“The healthiest oil on earth!” “Rich in medium-chain fatty acids.” “Stimulates your metabolism.” “Coconut oil gave me back my brain.”
“The health benefits of coconut oil include hair care, skin care, stress relief, maintaining cholesterol levels, weight loss, increased immunity, proper digestion and metabolism, relief from kidney problems, heart diseases, high blood pressure, diabetes, HIV and cancer, dental care, and bone strength. These benefits of coconut oil can be attributed to the presence of lauric acid, capric acid and caprylic acid, and its properties such as antimicrobial, antioxidant, antifungal, antibacterial, soothing, etc.” …Organic Facts website
If you believe the coconut oil websites, you’d think that the nut oil is the elixir of life. It will do everything for you…and then some. Food manufacturers are responding as coconut oils and coconut oil-containing foods are hitting supermarket shelves in record numbers.
But is it really all that? Could it be better than extra virgin olive oil, which has thousands of studies that prove it’s heart-healthy? When most foods are billed as cure-alls, it rarely pans out, so I thought I needed to investigate the research on coconut oil and share what I found.
I know from my nutrition background that coconut oil is primarily saturated fat, like palm and palm kernel oil. In fact, 91 percent of the fat in coconut oil are comprised of blood-sludgy saturated fats. Considerably more saturated that, um…butter, palm or lard. Unless you’re considering lard as part of your health-food diet, coconut oil’s health food status might need some reconsideration. Saturated fat, as you know, raises risk for heart disease as well as type 2 diabetes and much more. The saturated fats in coconut oil are medium-chain fatty acids, which may me more readily mobilized than traditional long-chain fatty acids, but more research is needed to fully understand the metabolic effects of coconut oil on biomarkers for health.
There are two main types of coconut oil: refined and virgin. Virgin coconut oil (VCO) is better because like EVOO, it provides anti-inflammatory phytonutrients that may help reduce risk for heart disease. Refined coconut oil, the type used in most food products that contain coconut oil, is just a functional saturated fat that the food industry now uses because it can no longer use the solid-at-room-temperature trans fats. The two main types of highly saturated fats that have replaced trans fats in the food supply are palm and coconut oils because they provide some of the same properties of trans fats.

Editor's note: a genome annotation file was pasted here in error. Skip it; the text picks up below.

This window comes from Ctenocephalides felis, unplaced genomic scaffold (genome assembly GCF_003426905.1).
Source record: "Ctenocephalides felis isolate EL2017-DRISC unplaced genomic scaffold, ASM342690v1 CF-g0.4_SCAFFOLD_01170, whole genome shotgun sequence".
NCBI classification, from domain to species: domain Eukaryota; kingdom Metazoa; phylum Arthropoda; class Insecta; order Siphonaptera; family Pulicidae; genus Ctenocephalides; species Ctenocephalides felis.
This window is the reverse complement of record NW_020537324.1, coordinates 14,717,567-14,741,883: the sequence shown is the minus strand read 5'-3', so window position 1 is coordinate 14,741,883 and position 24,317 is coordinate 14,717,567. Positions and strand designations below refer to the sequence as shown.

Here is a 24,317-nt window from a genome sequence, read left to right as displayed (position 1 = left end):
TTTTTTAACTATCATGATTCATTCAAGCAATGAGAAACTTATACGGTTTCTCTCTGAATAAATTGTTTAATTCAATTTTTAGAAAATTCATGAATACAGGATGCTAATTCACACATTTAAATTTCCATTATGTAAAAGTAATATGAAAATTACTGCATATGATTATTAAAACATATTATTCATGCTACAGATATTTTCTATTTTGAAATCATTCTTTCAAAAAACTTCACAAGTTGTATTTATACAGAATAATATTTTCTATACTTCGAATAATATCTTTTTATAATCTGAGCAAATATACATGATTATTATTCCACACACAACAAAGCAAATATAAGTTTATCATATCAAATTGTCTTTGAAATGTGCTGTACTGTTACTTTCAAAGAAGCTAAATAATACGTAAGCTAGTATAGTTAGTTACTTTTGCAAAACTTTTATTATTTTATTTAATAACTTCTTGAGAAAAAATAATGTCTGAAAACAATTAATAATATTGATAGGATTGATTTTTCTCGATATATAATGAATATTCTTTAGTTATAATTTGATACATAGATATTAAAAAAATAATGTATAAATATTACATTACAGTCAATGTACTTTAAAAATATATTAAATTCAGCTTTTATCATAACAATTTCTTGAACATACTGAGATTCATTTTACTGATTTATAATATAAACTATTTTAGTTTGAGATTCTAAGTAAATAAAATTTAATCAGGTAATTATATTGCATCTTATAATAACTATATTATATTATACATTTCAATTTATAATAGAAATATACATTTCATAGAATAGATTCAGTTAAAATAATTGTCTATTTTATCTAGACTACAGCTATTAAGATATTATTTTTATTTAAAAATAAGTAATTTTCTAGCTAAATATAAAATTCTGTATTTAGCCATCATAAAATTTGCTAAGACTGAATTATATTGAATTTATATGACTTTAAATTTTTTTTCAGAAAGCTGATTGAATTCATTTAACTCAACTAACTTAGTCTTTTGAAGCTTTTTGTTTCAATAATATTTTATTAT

Some studies do suggest that VCO is not as unhealthy as you’d expect from the high amount of saturated fat it provides. Laboratory research shows that VCO is rich in beneficial phytonutrients that may help temper inflammation and act as potent antioxidants. While VCO is antioxidant-rich, refined coconut oil is not.
Bottom line: Coconut oil is a saturated fat that you can enjoy in moderation but probably shouldn’t be the primary fat in your diet…until more clinical studies suggest otherwise. (Currently, there’s about 6,000 published research studies about olive oil and 1,300 on coconut oil, so don’t discount other vegetable oils that have reams of research proving their healthfulness.)
I use coconut oil spread and VCO on occasion when cooking, as they are perfect for several recipes I make. However, I also use EVOO, peanut oil, sesame oil, avocado oil, walnut oil and several other oils (all virgin) as I believe that like all plant-based foods, eating a wide variety of them is the best way to achieve optimal health.
–Julie Upton, MS, RD, CSSD